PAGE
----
When it comes to establishing your business credit, net-30 vendors are considered the way to go. The term "net-30," which is popular among vendors, refers to a business credit arrangement where the company pays the vendor within 30 days of receiving goods or services.
Net-30 credit terms are often used for businesses that need to obtain inventory quickly but do not have the cash on hand.
Besides establishing business relationships with vendors, net-30 credit accounts get reported to the major business credit bureaus (Dun & Bradstreet, Experian Business, and Equifax Business Credit). This is how businesses build business credit so they can qualify for credit cards and other lines of credit.
Recommended: Read our guide on the best net-30 vendors so you can start building business credit now, so you never have to worry about cash flow in the future. Keep in mind that poor cash flow is the #1 reason businesses fail!
Get a business credit card
- This helps you separate personal and business expenses by putting your business' expenses all in one place.
- It also builds your company's credit history, which can be useful to raise money and investment later on.
STEP 5: Set up business accounting
Recording your various expenses and sources of income is critical to understanding the financial performance of your business. Keeping accurate and detailed accounts also greatly simplifies your annual tax filing.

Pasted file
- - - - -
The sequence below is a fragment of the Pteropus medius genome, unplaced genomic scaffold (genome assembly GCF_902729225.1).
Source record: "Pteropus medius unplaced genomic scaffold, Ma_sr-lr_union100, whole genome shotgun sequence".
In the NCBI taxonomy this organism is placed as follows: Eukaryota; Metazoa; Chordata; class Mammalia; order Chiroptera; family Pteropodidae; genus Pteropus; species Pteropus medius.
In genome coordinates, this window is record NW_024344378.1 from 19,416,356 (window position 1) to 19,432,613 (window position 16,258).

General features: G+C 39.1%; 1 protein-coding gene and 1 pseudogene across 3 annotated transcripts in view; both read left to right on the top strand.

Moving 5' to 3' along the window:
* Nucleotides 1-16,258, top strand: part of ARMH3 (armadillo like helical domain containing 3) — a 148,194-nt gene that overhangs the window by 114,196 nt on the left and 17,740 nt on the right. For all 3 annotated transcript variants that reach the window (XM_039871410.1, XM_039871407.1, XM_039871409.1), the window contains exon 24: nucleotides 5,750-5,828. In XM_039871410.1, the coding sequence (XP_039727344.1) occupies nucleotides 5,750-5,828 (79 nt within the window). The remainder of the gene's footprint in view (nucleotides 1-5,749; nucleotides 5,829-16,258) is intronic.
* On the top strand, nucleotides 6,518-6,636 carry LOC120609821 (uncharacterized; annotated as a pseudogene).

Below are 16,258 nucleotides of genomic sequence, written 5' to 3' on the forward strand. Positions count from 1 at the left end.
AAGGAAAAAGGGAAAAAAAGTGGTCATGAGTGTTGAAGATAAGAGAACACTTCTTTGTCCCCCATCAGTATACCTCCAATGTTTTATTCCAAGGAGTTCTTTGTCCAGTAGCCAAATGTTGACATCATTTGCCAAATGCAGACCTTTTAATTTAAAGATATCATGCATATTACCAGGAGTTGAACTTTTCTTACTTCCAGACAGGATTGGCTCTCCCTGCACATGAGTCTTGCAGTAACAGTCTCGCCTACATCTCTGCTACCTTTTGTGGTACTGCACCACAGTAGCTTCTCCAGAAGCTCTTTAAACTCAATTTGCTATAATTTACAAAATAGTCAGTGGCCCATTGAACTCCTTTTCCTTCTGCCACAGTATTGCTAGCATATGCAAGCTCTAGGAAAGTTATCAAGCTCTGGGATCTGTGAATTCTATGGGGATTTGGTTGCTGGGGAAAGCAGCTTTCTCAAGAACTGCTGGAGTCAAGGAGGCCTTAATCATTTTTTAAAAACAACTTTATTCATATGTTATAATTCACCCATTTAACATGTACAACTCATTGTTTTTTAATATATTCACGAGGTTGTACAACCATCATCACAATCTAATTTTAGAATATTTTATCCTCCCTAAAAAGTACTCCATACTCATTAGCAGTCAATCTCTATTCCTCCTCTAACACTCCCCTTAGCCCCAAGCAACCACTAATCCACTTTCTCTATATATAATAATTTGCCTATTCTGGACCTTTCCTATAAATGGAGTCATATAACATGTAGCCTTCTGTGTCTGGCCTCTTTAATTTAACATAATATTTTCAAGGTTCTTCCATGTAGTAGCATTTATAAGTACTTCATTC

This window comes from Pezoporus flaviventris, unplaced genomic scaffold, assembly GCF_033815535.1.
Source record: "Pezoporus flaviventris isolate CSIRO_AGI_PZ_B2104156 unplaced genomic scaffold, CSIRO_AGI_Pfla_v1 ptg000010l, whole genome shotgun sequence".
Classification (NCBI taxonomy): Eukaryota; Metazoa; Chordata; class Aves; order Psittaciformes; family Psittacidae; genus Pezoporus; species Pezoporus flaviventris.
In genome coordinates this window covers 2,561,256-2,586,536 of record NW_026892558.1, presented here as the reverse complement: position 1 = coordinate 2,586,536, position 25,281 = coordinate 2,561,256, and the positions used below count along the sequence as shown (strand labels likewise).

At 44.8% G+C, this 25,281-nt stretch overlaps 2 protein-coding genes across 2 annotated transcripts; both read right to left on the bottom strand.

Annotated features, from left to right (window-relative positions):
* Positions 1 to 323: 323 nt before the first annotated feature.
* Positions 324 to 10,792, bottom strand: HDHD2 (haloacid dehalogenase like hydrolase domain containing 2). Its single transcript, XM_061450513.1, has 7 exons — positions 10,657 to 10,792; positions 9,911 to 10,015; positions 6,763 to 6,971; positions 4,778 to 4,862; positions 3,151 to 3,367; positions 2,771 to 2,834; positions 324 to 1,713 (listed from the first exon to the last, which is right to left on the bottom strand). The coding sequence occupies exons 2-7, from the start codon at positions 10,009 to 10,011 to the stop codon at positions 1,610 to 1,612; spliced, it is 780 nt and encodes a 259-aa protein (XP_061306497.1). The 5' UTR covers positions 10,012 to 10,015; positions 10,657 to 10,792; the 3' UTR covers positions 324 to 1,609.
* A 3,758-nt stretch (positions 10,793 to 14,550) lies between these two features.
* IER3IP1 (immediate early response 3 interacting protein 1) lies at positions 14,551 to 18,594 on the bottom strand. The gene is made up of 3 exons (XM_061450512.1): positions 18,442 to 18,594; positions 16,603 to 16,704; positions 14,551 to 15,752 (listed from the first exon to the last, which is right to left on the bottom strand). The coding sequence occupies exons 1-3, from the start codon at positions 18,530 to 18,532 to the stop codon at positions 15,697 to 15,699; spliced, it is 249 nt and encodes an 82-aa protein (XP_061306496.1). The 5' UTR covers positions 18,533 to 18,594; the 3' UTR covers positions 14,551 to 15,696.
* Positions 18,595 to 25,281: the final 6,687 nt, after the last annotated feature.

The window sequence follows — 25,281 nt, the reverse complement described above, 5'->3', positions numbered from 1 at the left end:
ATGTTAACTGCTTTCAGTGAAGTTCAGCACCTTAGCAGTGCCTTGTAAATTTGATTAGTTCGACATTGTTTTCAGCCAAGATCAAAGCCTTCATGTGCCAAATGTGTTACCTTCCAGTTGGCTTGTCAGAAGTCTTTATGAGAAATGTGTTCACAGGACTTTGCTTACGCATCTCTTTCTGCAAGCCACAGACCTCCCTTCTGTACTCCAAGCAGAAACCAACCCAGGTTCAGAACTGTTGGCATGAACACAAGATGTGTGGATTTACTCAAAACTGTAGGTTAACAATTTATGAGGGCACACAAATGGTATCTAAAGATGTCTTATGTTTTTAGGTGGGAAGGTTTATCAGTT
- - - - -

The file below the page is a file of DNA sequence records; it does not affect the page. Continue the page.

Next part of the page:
STEP 6: Obtain necessary permits and licenses
Failure to acquire necessary permits and licenses can result in hefty fines, or even cause your business to be shut down.
State & Local Business Licensing Requirements
You will need to obtain a liquor license from the appropriate state agency. Learn more about licensing requirements in your state by visiting SBA’s reference to state licenses and permits.
Most states also require retail businesses to obtain a seller’s permit. A seller’s permit enables states to record and collect taxes from goods (and sometimes service) sales.
Most businesses are required to collect sales tax on the goods or services they provide. To learn more about how sales tax will affect your business, read our article, Sales Tax for Small Businesses.
In addition, certain local licensing or regulatory requirements may apply. For more information about local licenses and permits: